Colorado has one of the most colorful railroad histories in the world. Following the discovery of gold and silver in the Rockies, railroad lines were pushed up nearly every canyon and high pass, making them the lifeline of every mining camp and community in the state.
It was the railroads that changed Denver from a wild frontier town to a large, urban city -- the most elegant and sophisticated metropolis between Chicago and Los Angeles. The colorful history of railroading through the Rockies has inspired railroad buffs for many years, making Denver one of the major destinations in the world for rail fans. But even railroad novices will enjoy some of the model railroads and railroad museums to be found in the area.
THE COLORADO RAILROAD MUSEUM
Established in 1958, this museum has the largest collection of historic records, mementos, artifacts, photos and stock of Colorado railroads. At one point, more than 2,000 miles of narrow-gauge track probed the mountains of Colorado, and the exciting era comes to life at the Colorado Railroad Museum.
The Museum is housed in a replica of an 1880-style masonry depot, filled with 50,000 rare old photographs and artifacts. Outside on 12 acres of sprawling grounds are more than 50 narrow- and standard-gauge locomotives, cars and other rolling stock. The museum has its own spur, allowing it to have "steam ups" throughout the year. In the basement of the museum is one of Colorado's largest HO model railroad exhibits, representing more than 20 years work in an area 45 feet by 20 feet, much of it recreating a cross-section of the state's most interesting railroads such as those at Cripple Creek, Telluride and Tennessee Pass. There are also many special events throughout the year, including Steam Ups With Thomas, visits from Santa and much more. It's a great, family-friendly attraction. Locomotives and cars come from such famous Colorado railroads as the Colorado Midland; the South Park, the Florence & Cripple Creek; the Denver Boulder & Western; and the Manitou & Pikes Peak.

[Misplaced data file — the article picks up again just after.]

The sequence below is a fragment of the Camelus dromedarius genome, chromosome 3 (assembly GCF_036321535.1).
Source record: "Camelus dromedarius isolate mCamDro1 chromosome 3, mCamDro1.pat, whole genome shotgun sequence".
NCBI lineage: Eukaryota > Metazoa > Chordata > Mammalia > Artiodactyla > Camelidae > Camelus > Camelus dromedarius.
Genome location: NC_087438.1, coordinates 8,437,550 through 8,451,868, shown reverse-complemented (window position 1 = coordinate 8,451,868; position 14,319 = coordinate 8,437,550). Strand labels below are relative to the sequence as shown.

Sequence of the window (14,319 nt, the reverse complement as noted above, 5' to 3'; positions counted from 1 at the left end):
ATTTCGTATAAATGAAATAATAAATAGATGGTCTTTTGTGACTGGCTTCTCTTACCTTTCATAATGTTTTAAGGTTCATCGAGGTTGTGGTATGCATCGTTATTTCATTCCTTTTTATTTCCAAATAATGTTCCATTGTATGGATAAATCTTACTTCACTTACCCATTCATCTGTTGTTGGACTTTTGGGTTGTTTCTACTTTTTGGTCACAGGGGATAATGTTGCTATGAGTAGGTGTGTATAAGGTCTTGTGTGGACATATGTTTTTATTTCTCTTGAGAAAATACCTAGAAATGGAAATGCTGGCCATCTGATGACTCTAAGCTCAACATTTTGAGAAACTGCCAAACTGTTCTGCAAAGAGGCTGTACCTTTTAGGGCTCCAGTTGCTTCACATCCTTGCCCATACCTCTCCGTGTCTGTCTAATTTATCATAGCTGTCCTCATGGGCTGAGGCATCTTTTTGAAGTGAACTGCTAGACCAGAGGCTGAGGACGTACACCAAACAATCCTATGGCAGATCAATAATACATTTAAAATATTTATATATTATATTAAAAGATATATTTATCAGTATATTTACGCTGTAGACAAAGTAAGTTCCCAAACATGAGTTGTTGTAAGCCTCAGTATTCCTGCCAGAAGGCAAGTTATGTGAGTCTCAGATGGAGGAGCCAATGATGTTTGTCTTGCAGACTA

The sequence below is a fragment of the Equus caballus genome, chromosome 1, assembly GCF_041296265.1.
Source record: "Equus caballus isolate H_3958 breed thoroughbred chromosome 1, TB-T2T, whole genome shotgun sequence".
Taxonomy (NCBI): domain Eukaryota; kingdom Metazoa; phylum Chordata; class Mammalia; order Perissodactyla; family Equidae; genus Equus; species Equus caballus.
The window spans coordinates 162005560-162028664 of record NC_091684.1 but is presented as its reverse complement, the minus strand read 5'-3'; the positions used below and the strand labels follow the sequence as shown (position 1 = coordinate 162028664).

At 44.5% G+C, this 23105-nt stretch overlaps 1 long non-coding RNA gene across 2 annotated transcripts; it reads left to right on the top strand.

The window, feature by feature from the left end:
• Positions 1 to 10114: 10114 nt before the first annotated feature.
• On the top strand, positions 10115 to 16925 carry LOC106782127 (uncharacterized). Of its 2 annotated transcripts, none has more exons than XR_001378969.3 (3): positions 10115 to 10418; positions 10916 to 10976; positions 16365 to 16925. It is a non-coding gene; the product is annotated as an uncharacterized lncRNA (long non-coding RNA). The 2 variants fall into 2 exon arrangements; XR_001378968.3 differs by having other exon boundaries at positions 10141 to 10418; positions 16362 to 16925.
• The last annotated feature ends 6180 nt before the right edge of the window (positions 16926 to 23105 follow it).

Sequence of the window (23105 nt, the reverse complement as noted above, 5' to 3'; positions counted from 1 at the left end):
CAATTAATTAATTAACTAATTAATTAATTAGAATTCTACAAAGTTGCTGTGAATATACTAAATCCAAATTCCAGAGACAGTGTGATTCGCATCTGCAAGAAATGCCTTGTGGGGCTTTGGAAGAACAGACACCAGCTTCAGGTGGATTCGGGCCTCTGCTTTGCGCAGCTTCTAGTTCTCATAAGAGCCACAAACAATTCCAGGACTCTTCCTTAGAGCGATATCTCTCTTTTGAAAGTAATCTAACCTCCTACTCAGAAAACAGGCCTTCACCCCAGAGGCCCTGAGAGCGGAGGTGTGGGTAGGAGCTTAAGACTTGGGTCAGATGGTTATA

The Rio Grande Southern 1931 Galloping Goose No. 2; a meticulously restored Rio Grande 1881 Baldwin 2-8-0 engine; a huge Burlington CB&Q 4-8-4 locomotive; and the "Navajo," a 1937 steel observation car once used on the Santa Fe Super Chief. The museum also has the Railroad Book Store with more than 1,000 titles as well as an assortment of railroad gifts, tapes, magazines and memorabilia.
The Denver Trolley is a replica of an open-air "Seeing Denver" streetcar operated by the Denver Tramway Company in the pre-World War I era. The trolley follows a scenic route along the South Platte River, beginning near the REI building at Confluence Park. It then goes by the Downtown Aquarium, Children's Museum of Denver, Mile High Stadium and other attractions.
THE GEORGETOWN LOOP RAILROAD
The Georgetown Loop Railroad is a reconstruction of one of Colorado's most famous railroads. The original railroad reached Georgetown in 1877 and builders intended to continue it to the rich mining town of Leadville. That line was never completed, but it was decided to push the railroad up the valley another two miles to the neighboring mining camp of Silver Plume. The problem was that Silver Plume was 600 feet higher in elevation. To gain that much altitude that fast, the railroad had to twist and turn four and a half miles, making two and a half complete circles and at one point crossing over itself on a 90-foot-high trestle -- the Devil's Gate Bridge. With the collapse of the mining industry and the coming of the automobile, the railroad was closed and in 1939 the bridge and rails were torn up for scrap metal. For 35 years the grade lay undisturbed, but then the Colorado Historical Society began to buy the land to reconstruct and operate the railroad. Steam returned to the valley in 1975, and in 1984 the Devil's Gate Bridge was reopened. Today, steam-powered locomotives make the climb up the valley through the end of September. The train may be boarded in Georgetown or Silver Plume and offers panoramic views, particularly when crossing the bridge. From the open air viewing cars it is possible to see big horn sheep and other wildlife, and the sound of the train whistle echoing down the valley is unforgettable.